Atlantic City Offshore Wind Turbines Among the First Set to Begin Generating

Melinda Crow

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Europe leads the world in offshore wind power, but the U.S. is finally getting in the game.Photo by Nicholas Doherty on Unsplash

ATLANTIC CITY, NEW JERSEY-- The first European wind farm was installed in Denmark in 1991. The Danes had no real choice, having no stake in the offshore oil drilling industry in the North Atlantic. The story they tell outsiders over a pint in the local pubs is that their king got drunk and signed over the oil rights in their waters to Norway. Regardless of how it started, Europe now leads the world in offshore wind generation.

The U.S. has lagged far behind, but there are now multiple wind farm projects under construction in the waters of the Northeast. According to the Yale School of Environment, at least three large operations are set to begin generating in the next few years.

"About 60 miles east of New York’s Montauk Point, a 128,000-acre expanse of the Atlantic Ocean is expected to produce enough electricity to power around 850,000 homes when it’s populated with wind turbines and connected to the onshore grid in the next few years.

Fifteen miles off Atlantic City, New Jersey, another windy swath of ocean is due to start generating enough power for some 500,000 homes when a forest of 850-foot-high turbines starts turning there in 2024.

And off the Virginia coast some 200 miles to the south, a utility-led offshore wind project is scheduled to produce carbon-free power equivalent to taking 1 million cars off the road when it is complete in 2026."

Seven states, including New York, New Jersey, Virginia, Massachusetts, Connecticut, Rhode Island, and Maryland have committed to buying enough energy to power roughly 20 million homes, according to the American Clean Power Association (ACPA), which advocates for renewable energy. Projects totaling 11,000 MW have been awarded so far.

Job creation

Construction and maintenance of the turbines generate jobs. Global consulting firm Wood Mackenzie estimates roughly 38,000 direct and indirect jobs in the New York and New Jersey area until at least 2030. Even larger workforce increases are expected to take place in the coastal areas of Maine and South Carolina. Some of the turbine components will be U.S. manufactured. The projects are already creating jobs in the form of specialty marine equipment.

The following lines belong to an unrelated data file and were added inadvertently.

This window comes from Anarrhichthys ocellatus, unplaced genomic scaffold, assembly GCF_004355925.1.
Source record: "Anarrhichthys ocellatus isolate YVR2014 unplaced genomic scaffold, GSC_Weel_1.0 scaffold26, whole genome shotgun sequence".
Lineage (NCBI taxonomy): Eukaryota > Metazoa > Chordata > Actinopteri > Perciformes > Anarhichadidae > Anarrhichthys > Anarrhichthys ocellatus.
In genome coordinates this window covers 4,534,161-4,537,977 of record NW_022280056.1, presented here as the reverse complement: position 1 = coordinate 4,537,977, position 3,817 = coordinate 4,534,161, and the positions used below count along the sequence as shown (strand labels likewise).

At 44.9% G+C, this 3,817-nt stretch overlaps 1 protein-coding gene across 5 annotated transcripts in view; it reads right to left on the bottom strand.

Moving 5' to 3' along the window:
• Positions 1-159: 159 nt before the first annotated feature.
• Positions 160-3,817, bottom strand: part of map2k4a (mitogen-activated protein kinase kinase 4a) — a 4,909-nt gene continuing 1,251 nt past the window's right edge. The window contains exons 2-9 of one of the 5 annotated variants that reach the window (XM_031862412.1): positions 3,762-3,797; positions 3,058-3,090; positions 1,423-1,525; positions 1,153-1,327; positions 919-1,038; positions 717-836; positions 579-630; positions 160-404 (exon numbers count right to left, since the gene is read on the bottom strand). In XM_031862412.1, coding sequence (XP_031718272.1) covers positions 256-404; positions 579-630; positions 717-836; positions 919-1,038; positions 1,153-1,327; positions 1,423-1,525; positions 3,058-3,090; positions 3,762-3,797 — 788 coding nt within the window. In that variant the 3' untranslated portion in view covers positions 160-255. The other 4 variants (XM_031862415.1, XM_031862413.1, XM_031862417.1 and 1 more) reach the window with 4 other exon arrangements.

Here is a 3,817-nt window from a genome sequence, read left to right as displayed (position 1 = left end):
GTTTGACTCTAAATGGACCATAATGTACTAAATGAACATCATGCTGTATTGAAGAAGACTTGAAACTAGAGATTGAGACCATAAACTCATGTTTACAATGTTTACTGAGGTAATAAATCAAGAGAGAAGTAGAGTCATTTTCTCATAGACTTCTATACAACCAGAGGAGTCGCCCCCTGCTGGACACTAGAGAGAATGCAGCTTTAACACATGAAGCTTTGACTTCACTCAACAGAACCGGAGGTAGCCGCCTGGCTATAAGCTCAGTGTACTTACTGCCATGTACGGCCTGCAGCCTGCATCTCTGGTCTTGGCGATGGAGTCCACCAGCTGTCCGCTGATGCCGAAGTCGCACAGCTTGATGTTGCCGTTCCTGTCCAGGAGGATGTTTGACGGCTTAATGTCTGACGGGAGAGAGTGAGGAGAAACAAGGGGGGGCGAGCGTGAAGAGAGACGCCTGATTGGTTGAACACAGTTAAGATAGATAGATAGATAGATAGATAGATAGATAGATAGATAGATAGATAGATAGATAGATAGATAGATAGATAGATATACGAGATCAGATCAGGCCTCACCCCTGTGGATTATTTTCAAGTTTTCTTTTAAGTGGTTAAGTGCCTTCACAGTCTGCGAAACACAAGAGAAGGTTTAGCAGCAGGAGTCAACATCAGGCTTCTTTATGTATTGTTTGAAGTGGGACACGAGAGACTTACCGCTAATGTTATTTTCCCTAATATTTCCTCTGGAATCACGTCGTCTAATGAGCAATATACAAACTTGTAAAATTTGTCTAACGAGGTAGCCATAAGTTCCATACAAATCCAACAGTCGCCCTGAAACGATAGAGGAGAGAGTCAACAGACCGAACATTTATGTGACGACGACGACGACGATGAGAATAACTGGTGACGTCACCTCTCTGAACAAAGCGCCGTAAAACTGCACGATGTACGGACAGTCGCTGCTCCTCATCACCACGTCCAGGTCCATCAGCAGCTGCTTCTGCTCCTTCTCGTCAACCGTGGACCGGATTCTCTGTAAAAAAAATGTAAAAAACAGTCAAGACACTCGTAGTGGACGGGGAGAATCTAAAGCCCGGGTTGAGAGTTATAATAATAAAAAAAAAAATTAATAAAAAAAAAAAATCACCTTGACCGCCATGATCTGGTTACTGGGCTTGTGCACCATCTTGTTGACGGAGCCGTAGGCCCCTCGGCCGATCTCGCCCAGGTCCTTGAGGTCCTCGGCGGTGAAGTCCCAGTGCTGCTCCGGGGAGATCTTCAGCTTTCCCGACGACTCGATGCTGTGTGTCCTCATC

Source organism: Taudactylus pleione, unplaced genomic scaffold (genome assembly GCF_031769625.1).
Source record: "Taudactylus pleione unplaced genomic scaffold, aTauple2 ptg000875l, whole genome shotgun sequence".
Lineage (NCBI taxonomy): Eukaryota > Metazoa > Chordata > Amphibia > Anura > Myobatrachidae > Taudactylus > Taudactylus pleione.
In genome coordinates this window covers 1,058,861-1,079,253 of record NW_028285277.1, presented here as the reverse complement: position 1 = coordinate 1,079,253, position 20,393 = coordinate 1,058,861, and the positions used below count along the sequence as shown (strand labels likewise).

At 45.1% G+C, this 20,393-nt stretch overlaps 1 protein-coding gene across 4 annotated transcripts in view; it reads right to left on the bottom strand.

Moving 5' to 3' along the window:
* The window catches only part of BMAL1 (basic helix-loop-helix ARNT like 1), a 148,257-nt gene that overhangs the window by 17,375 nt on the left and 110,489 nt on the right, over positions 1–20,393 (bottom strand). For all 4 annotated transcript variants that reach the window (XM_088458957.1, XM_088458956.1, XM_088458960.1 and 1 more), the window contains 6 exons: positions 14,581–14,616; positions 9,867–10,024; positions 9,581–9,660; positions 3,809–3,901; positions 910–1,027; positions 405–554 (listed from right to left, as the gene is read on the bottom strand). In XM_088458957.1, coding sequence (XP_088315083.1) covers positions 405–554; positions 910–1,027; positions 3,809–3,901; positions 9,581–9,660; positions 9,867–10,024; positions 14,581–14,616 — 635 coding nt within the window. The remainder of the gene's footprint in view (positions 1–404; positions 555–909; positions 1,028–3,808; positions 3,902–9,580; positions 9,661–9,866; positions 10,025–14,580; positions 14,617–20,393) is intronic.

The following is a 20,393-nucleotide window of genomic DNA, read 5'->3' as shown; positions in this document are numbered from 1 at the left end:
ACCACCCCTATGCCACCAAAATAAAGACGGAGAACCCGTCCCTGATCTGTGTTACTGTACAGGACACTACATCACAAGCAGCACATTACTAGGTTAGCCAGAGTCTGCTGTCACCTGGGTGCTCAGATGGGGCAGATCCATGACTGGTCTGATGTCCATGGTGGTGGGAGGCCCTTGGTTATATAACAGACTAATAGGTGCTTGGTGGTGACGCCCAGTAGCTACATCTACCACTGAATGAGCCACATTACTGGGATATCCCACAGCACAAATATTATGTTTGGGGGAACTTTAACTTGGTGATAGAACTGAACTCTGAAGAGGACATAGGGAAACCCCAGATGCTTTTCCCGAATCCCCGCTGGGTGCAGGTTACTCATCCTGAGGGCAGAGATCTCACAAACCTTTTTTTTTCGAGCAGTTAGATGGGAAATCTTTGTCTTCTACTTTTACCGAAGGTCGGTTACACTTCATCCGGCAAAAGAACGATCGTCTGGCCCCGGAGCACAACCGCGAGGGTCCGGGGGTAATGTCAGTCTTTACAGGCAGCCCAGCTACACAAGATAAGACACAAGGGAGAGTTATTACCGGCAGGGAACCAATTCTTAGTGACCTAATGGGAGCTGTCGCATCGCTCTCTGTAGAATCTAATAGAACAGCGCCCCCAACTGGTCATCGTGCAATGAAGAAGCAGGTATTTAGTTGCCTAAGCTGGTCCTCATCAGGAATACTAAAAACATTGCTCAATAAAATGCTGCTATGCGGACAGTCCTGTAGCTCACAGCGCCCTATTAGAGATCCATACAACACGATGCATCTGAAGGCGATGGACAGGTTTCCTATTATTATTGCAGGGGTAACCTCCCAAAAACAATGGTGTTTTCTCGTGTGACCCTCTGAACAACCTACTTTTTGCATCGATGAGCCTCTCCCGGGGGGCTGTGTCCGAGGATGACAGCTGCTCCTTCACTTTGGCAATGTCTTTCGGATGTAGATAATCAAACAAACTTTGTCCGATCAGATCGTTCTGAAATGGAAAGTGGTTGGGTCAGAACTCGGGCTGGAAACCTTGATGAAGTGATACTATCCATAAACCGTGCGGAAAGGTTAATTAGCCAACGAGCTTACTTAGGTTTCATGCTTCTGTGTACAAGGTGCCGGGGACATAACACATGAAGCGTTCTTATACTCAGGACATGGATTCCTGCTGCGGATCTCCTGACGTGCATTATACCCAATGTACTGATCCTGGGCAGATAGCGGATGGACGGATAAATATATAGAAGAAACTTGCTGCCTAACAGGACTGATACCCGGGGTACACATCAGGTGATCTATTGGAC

Shipbuilder Edison Chouest Offshore (ECO), is cashing in on that building boom, at the same time it continues to build ships used in offshore drilling in the Gulf of Mexico. It also has the distinction of building (and owning) the first U.S.- built Viking River cruise ship, set to sail the Mississippi River beginning in August 2022.

How soon will the turbines begin generating?

A farm 15 miles off the coast of Martha's Vineyard is likely to be the first to begin commercial operations, as early as 2023. It is awaiting approval from the Bureau of Ocean Energy Management (BOEM), the U.S. Interior Department agency that awards ocean leases and oversees wind farm development in federal waters

New Jersey should not be far behind, with the 1,100 megawatt Ocean Wind project set to begin production in 2024. Under its new Economic Recovery Act, New Jersey is offering a tax credit to offshore wind developers or owners who invest at least $50 million in a qualified project. The state has also announced plans for a Wind Institute to provide education, research, and workforce training for the industry.

Not everyone is happy with land-based windfarms

Residents of Central Texas, which is now being inundated with turbine construction complain of noise and light pollution, human and wildlife endangerment, as well as creating new road hazards as the construction parts and equipment move through quiet rural areas.

According to a study released last year by the BOEM, Texas stands to benefit eventually from the same boom the Northeast is seeing now. Many in the state are actually surprised it has not led the way in the offshore wind industry. Perhaps the difference is the cost of both construction and maintenance, something Texas felt the pinch of during its February ice storm that left millions without power statewide due to critical shortages on the state's power grid.

Other News Break stories you might enjoy:

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Life Lessons Learned from Some of South Florida’s Early Developers

The Viking River Cruise You've Always Dreamed of is Coming to America

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